Latest COVID-19 Spike Could Slow Utah Economic Boom, New Report Says

SALT LAKE CITY (ABC4) – Utah’s economic boom could slow as COVID-19 continues to spread. New data from the David Eccles School of Business shows that August is turning out to be a slower month for economic growth in Utah.

Five hundred Utah households were surveyed in August. Eccles economic and business surveys show these households will spend around 2% more over the next three months compared to the same period in 2019. Yet the report released on Thursday indicates that number is down from the previous year. 6% spending increase reported by respondents in June 2021.

In addition, the 1,000 companies surveyed reported declining inflation and a potential “skills gap” in the workforce.

“The slower growth in spending suggests some concern and increased uncertainty about economic growth going forward,” write Mac Gaulin report authors Nathan Seegert and Mu-Jeung Yang of the David Eccles School of Business.

Slower spending is observed in three areas: e-commerce, electronics and home food. These three areas have experienced above-average results over the past six months. Consumers also saw higher prices for food, utilities and entertainment in August compared to June as house prices remain high.

Nearly 30% of those polled say they are at least quite likely to quit their jobs in the next three months, according to the report. The main reasons included “low pay” and “better opportunities elsewhere”, such as stability, flexibility, benefits and remote working.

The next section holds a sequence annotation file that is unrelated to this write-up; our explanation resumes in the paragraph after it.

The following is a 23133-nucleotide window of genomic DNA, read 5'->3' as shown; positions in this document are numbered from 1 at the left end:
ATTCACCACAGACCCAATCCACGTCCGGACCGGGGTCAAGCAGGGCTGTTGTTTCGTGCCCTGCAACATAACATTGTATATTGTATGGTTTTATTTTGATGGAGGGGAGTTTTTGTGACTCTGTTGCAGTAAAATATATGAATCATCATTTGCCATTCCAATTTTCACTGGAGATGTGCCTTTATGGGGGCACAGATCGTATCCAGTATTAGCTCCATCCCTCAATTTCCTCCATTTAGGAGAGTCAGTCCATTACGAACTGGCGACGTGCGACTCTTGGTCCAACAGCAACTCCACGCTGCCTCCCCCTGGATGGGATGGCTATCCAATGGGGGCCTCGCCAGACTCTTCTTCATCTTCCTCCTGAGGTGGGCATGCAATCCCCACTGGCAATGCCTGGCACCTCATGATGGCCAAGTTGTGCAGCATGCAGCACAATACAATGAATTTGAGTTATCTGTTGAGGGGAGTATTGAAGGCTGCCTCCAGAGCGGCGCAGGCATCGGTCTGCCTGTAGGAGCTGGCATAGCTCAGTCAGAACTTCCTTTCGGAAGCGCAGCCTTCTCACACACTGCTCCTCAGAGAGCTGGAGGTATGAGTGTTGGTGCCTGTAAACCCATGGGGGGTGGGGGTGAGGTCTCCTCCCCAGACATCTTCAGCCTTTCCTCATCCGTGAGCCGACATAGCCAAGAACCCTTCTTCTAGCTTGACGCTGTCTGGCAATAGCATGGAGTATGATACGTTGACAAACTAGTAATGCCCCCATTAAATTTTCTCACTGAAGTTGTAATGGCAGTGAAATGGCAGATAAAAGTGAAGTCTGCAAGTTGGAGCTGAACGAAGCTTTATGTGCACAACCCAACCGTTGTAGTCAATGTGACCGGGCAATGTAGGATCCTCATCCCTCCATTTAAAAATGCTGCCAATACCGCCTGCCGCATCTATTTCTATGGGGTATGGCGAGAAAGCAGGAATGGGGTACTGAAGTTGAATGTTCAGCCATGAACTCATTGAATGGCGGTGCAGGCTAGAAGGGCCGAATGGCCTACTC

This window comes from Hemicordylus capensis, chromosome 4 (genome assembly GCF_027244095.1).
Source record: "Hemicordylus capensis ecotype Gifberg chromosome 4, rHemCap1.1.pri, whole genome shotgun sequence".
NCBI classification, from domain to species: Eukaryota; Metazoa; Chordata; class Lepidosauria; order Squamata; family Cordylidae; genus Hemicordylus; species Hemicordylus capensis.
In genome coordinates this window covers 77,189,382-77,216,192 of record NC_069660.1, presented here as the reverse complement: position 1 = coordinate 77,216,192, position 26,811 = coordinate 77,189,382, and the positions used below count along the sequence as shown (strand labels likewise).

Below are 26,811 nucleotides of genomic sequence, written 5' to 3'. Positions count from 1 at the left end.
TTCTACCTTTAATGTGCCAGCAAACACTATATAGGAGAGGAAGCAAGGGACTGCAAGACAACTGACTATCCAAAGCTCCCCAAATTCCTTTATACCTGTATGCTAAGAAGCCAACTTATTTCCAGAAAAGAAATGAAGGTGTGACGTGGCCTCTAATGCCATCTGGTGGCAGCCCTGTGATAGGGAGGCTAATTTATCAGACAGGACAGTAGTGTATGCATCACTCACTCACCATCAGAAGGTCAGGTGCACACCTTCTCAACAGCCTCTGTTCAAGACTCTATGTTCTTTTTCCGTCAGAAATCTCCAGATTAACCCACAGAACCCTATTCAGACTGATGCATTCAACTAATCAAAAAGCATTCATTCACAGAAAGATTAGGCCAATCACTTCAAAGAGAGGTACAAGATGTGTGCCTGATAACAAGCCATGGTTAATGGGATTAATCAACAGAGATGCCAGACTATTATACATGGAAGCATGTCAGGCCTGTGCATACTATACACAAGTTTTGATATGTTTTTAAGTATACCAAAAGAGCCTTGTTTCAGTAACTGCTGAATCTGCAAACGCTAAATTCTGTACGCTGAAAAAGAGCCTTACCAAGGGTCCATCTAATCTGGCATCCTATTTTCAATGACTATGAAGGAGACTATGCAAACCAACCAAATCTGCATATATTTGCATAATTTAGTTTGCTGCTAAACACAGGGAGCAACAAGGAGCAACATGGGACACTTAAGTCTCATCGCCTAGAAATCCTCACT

Businesses surveyed also reported a significant slowdown in August compared to June. The Eccles report says this is likely due to increased uncertainty around COVID-19 and the delta variant, and the related uncertainty in consumer demand.

With the exception of the construction industry, the inflation rate decreased compared to July. Most businesses expect steady growth over the next year.

Additionally, employers who responded to the survey say they are always looking for qualified candidates. When asked about a range of basic and social skills they look for in their employees, companies said job applicants typically have around 80% of the basic skills employers look for. According to the Eccles report, the “skills gap” between the needs of employers and potential employees has implications for job creation and wages.

If they found candidates with all the skills they were looking for, companies say they would be willing to hire 10% more employees.

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